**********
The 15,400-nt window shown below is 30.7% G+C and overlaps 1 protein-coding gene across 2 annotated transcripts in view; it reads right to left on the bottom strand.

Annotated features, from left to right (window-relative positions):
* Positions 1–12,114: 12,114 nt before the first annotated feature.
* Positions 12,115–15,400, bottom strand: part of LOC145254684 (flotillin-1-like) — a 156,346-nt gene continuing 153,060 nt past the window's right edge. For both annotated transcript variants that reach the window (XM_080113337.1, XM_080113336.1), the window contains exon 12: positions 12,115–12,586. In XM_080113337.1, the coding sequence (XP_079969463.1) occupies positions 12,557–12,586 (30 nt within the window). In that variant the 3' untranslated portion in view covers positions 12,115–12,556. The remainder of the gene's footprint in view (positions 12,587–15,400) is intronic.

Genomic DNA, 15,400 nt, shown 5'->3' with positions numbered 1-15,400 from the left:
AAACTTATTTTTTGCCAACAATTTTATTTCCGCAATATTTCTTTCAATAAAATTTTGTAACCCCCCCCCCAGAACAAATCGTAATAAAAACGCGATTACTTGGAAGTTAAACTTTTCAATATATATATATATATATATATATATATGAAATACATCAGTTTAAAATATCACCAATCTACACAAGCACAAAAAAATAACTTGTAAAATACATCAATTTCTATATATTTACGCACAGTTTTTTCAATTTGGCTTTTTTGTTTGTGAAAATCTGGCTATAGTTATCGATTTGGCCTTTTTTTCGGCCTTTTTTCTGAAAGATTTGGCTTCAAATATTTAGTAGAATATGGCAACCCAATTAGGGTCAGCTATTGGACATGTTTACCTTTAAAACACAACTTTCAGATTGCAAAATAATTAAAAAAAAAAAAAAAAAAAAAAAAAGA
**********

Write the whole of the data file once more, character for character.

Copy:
The 15,400-nt window shown below is 30.7% G+C and overlaps 1 protein-coding gene across 2 annotated transcripts in view; it reads right to left on the bottom strand.

Annotated features, from left to right (window-relative positions):
* Positions 1–12,114: 12,114 nt before the first annotated feature.
* Positions 12,115–15,400, bottom strand: part of LOC145254684 (flotillin-1-like) — a 156,346-nt gene continuing 153,060 nt past the window's right edge. For both annotated transcript variants that reach the window (XM_080113337.1, XM_080113336.1), the window contains exon 12: positions 12,115–12,586. In XM_080113337.1, the coding sequence (XP_079969463.1) occupies positions 12,557–12,586 (30 nt within the window). In that variant the 3' untranslated portion in view covers positions 12,115–12,556. The remainder of the gene's footprint in view (positions 12,587–15,400) is intronic.

Genomic DNA, 15,400 nt, shown 5'->3' with positions numbered 1-15,400 from the left:
AAACTTATTTTTTGCCAACAATTTTATTTCCGCAATATTTCTTTCAATAAAATTTTGTAACCCCCCCCCCAGAACAAATCGTAATAAAAACGCGATTACTTGGAAGTTAAACTTTTCAATATATATATATATATATATATATATATGAAATACATCAGTTTAAAATATCACCAATCTACACAAGCACAAAAAAATAACTTGTAAAATACATCAATTTCTATATATTTACGCACAGTTTTTTCAATTTGGCTTTTTTGTTTGTGAAAATCTGGCTATAGTTATCGATTTGGCCTTTTTTTCGGCCTTTTTTCTGAAAGATTTGGCTTCAAATATTTAGTAGAATATGGCAACCCAATTAGGGTCAGCTATTGGACATGTTTACCTTTAAAACACAACTTTCAGATTGCAAAATAATTAAAAAAAAAAAAAAAAAAAAAAAAAGA